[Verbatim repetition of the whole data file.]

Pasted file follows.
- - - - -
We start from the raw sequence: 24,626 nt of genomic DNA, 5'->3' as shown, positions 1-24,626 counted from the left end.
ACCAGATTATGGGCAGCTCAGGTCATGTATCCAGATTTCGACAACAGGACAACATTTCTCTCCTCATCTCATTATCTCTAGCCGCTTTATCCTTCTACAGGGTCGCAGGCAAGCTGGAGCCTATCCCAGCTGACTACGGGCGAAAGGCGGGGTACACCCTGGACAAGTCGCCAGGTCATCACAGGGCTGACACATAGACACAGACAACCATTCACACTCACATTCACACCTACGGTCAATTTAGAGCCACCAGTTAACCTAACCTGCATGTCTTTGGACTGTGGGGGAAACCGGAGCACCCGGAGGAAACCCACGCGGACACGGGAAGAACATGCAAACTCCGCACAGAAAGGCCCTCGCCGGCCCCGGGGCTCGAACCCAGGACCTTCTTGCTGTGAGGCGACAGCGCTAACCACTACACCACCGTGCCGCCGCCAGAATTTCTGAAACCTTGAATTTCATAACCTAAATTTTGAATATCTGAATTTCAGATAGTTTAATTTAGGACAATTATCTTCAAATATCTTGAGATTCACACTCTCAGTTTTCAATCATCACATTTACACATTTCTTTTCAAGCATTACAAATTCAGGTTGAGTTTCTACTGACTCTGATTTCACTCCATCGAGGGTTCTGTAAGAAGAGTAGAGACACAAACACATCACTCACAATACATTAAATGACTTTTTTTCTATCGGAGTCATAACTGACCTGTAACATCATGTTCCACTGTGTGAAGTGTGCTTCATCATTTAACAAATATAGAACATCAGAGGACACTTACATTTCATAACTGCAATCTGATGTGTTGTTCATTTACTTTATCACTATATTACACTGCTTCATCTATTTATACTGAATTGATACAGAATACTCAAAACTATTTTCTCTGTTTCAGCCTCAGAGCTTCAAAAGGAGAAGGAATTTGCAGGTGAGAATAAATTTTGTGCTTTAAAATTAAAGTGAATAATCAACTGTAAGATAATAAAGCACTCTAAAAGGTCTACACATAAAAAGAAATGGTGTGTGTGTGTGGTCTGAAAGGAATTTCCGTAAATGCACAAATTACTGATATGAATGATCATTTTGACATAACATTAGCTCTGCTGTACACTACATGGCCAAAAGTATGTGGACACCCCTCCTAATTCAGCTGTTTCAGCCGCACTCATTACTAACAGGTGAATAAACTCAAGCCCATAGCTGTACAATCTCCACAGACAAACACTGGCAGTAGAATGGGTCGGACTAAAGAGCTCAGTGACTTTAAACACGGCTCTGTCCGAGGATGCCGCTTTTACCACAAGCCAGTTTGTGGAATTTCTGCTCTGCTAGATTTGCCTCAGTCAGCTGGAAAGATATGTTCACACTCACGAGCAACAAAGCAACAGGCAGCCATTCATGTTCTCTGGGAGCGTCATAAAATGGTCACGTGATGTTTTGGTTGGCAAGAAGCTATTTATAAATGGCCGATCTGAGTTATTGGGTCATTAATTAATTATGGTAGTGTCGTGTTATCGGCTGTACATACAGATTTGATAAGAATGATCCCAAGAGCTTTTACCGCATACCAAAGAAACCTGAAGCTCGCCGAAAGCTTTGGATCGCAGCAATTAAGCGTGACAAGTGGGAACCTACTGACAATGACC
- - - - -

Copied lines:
We start from the raw sequence: 24,626 nt of genomic DNA, 5'->3' as shown, positions 1-24,626 counted from the left end.
ACCAGATTATGGGCAGCTCAGGTCATGTATCCAGATTTCGACAACAGGACAACATTTCTCTCCTCATCTCATTATCTCTAGCCGCTTTATCCTTCTACAGGGTCGCAGGCAAGCTGGAGCCTATCCCAGCTGACTACGGGCGAAAGGCGGGGTACACCCTGGACAAGTCGCCAGGTCATCACAGGGCTGACACATAGACACAGACAACCATTCACACTCACATTCACACCTACGGTCAATTTAGAGCCACCAGTTAACCTAACCTGCATGTCTTTGGACTGTGGGGGAAACCGGAGCACCCGGAGGAAACCCACGCGGACACGGGAAGAACATGCAAACTCCGCACAGAAAGGCCCTCGCCGGCCCCGGGGCTCGAACCCAGGACCTTCTTGCTGTGAGGCGACAGCGCTAACCACTACACCACCGTGCCGCCGCCAGAATTTCTGAAACCTTGAATTTCATAACCTAAATTTTGAATATCTGAATTTCAGATAGTTTAATTTAGGACAATTATCTTCAAATATCTTGAGATTCACACTCTCAGTTTTCAATCATCACATTTACACATTTCTTTTCAAGCATTACAAATTCAGGTTGAGTTTCTACTGACTCTGATTTCACTCCATCGAGGGTTCTGTAAGAAGAGTAGAGACACAAACACATCACTCACAATACATTAAATGACTTTTTTTCTATCGGAGTCATAACTGACCTGTAACATCATGTTCCACTGTGTGAAGTGTGCTTCATCATTTAACAAATATAGAACATCAGAGGACACTTACATTTCATAACTGCAATCTGATGTGTTGTTCATTTACTTTATCACTATATTACACTGCTTCATCTATTTATACTGAATTGATACAGAATACTCAAAACTATTTTCTCTGTTTCAGCCTCAGAGCTTCAAAAGGAGAAGGAATTTGCAGGTGAGAATAAATTTTGTGCTTTAAAATTAAAGTGAATAATCAACTGTAAGATAATAAAGCACTCTAAAAGGTCTACACATAAAAAGAAATGGTGTGTGTGTGTGGTCTGAAAGGAATTTCCGTAAATGCACAAATTACTGATATGAATGATCATTTTGACATAACATTAGCTCTGCTGTACACTACATGGCCAAAAGTATGTGGACACCCCTCCTAATTCAGCTGTTTCAGCCGCACTCATTACTAACAGGTGAATAAACTCAAGCCCATAGCTGTACAATCTCCACAGACAAACACTGGCAGTAGAATGGGTCGGACTAAAGAGCTCAGTGACTTTAAACACGGCTCTGTCCGAGGATGCCGCTTTTACCACAAGCCAGTTTGTGGAATTTCTGCTCTGCTAGATTTGCCTCAGTCAGCTGGAAAGATATGTTCACACTCACGAGCAACAAAGCAACAGGCAGCCATTCATGTTCTCTGGGAGCGTCATAAAATGGTCACGTGATGTTTTGGTTGGCAAGAAGCTATTTATAAATGGCCGATCTGAGTTATTGGGTCATTAATTAATTATGGTAGTGTCGTGTTATCGGCTGTACATACAGATTTGATAAGAATGATCCCAAGAGCTTTTACCGCATACCAAAGAAACCTGAAGCTCGCCGAAAGCTTTGGATCGCAGCAATTAAGCGTGACAAGTGGGAACCTACTGACAATGACC